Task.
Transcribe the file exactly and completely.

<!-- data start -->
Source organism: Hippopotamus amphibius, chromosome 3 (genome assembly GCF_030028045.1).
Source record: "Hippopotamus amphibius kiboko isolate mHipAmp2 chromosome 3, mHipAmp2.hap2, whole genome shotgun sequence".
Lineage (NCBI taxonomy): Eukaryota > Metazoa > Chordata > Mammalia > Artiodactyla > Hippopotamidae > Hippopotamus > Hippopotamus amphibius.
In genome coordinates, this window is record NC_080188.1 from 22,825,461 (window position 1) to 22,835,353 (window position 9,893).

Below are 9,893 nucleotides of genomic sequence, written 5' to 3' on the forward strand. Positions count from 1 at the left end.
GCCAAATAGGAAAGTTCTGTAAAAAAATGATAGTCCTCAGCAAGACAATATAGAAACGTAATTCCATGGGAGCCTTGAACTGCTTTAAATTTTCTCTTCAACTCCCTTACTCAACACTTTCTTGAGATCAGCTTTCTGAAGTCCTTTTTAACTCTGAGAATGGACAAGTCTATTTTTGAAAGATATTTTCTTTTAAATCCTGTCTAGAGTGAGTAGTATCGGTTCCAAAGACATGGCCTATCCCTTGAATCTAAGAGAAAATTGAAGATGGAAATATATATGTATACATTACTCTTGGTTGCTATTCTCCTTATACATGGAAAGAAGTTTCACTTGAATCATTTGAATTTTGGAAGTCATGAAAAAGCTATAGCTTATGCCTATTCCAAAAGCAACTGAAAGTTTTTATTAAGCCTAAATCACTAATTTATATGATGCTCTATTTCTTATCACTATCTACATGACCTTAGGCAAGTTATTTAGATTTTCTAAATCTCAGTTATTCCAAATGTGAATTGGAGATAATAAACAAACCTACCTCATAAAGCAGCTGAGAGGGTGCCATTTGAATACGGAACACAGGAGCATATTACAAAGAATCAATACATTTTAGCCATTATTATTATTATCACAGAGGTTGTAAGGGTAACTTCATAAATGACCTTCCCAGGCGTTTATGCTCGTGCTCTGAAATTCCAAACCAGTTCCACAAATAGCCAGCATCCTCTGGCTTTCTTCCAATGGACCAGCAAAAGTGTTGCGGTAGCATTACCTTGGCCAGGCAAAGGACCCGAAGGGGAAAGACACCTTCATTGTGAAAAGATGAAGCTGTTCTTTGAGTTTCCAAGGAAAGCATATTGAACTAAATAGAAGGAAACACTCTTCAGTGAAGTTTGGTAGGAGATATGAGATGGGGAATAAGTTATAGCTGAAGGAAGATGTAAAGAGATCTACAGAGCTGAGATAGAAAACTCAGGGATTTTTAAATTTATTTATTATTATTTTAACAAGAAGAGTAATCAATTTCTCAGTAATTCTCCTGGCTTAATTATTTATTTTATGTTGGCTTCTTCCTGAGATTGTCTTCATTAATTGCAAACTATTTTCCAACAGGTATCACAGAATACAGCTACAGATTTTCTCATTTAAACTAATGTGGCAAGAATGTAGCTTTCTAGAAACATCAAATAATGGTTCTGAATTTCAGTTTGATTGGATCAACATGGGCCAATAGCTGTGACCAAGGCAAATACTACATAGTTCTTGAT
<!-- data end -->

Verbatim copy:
Source organism: Hippopotamus amphibius, chromosome 3 (genome assembly GCF_030028045.1).
Source record: "Hippopotamus amphibius kiboko isolate mHipAmp2 chromosome 3, mHipAmp2.hap2, whole genome shotgun sequence".
Lineage (NCBI taxonomy): Eukaryota > Metazoa > Chordata > Mammalia > Artiodactyla > Hippopotamidae > Hippopotamus > Hippopotamus amphibius.
In genome coordinates, this window is record NC_080188.1 from 22,825,461 (window position 1) to 22,835,353 (window position 9,893).

Below are 9,893 nucleotides of genomic sequence, written 5' to 3' on the forward strand. Positions count from 1 at the left end.
GCCAAATAGGAAAGTTCTGTAAAAAAATGATAGTCCTCAGCAAGACAATATAGAAACGTAATTCCATGGGAGCCTTGAACTGCTTTAAATTTTCTCTTCAACTCCCTTACTCAACACTTTCTTGAGATCAGCTTTCTGAAGTCCTTTTTAACTCTGAGAATGGACAAGTCTATTTTTGAAAGATATTTTCTTTTAAATCCTGTCTAGAGTGAGTAGTATCGGTTCCAAAGACATGGCCTATCCCTTGAATCTAAGAGAAAATTGAAGATGGAAATATATATGTATACATTACTCTTGGTTGCTATTCTCCTTATACATGGAAAGAAGTTTCACTTGAATCATTTGAATTTTGGAAGTCATGAAAAAGCTATAGCTTATGCCTATTCCAAAAGCAACTGAAAGTTTTTATTAAGCCTAAATCACTAATTTATATGATGCTCTATTTCTTATCACTATCTACATGACCTTAGGCAAGTTATTTAGATTTTCTAAATCTCAGTTATTCCAAATGTGAATTGGAGATAATAAACAAACCTACCTCATAAAGCAGCTGAGAGGGTGCCATTTGAATACGGAACACAGGAGCATATTACAAAGAATCAATACATTTTAGCCATTATTATTATTATCACAGAGGTTGTAAGGGTAACTTCATAAATGACCTTCCCAGGCGTTTATGCTCGTGCTCTGAAATTCCAAACCAGTTCCACAAATAGCCAGCATCCTCTGGCTTTCTTCCAATGGACCAGCAAAAGTGTTGCGGTAGCATTACCTTGGCCAGGCAAAGGACCCGAAGGGGAAAGACACCTTCATTGTGAAAAGATGAAGCTGTTCTTTGAGTTTCCAAGGAAAGCATATTGAACTAAATAGAAGGAAACACTCTTCAGTGAAGTTTGGTAGGAGATATGAGATGGGGAATAAGTTATAGCTGAAGGAAGATGTAAAGAGATCTACAGAGCTGAGATAGAAAACTCAGGGATTTTTAAATTTATTTATTATTATTTTAACAAGAAGAGTAATCAATTTCTCAGTAATTCTCCTGGCTTAATTATTTATTTTATGTTGGCTTCTTCCTGAGATTGTCTTCATTAATTGCAAACTATTTTCCAACAGGTATCACAGAATACAGCTACAGATTTTCTCATTTAAACTAATGTGGCAAGAATGTAGCTTTCTAGAAACATCAAATAATGGTTCTGAATTTCAGTTTGATTGGATCAACATGGGCCAATAGCTGTGACCAAGGCAAATACTACATAGTTCTTGAT